being a job and not a vocation

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Blue Apple

Senior Member
Persian (Iran)
Does "being a soldier being a job and not a vocation" in the following text mean "being a soldier is only a job that you might like or not like it and it is not some kind of activity that you really love it and change your life for it. Therefore, whenever you find the opportunity you will forget being a soldier and will return to your everyday life"? The best substitute that I can find for "vocation" is "goal" in this context, because "vocation" and "job" look very similar in dictionaries. I think it can mean "being a soldier is only a job and not a goal or life style".

Context:
The Three Graces (1991) and Sunbathing Sergeants (1991) reconceptualize the first Gulf War. In the latter canvas, the sergeants are virtually naked women, one sunbathing and the other smoking a cigarette in the desert. Behind them oil fires burn, and in the left foreground a gun rests on a pile of military gear. In this work, Lane is making a point about being a soldier being a job and not a vocation. When you are not clocked in to fight, so to speak, a regular life of leisure continues, even if the world is on fire (Art and War by Laura Brandon).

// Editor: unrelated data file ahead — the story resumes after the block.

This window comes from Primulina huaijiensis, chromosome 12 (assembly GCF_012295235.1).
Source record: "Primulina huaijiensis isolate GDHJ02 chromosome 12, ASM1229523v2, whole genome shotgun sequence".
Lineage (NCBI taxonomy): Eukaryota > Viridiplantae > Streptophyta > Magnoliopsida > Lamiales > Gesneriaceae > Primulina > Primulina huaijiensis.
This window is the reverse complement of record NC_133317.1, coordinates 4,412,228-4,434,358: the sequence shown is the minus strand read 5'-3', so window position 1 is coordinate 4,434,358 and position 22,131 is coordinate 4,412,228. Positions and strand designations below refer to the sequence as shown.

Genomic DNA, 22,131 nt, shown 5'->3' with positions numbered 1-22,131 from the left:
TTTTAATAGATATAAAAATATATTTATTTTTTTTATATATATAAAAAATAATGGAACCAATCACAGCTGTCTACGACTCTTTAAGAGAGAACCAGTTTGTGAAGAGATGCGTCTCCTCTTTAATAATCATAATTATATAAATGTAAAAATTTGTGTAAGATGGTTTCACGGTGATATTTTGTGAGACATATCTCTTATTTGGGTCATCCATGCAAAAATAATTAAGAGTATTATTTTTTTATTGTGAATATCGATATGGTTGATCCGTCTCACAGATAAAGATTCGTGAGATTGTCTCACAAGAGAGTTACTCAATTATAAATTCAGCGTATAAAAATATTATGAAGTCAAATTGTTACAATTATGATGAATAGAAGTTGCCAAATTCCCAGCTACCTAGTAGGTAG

• owlman5

    Senior Member
    English-US
    That interpretation is reasonable, Blue Apple. "A vocation" should be a job that you have a real passion or calling for. A job is merely a job.
     

    suzi br

    Senior Member
    English / England
    Your struggle is real, because the author’s point is crazy.

    Even the most passionate of vocational workers (e.g. medics or teachers) have some leisure time. Who works 24/7 on their job? Maybe a saint? Not anyone merely mortal.
     
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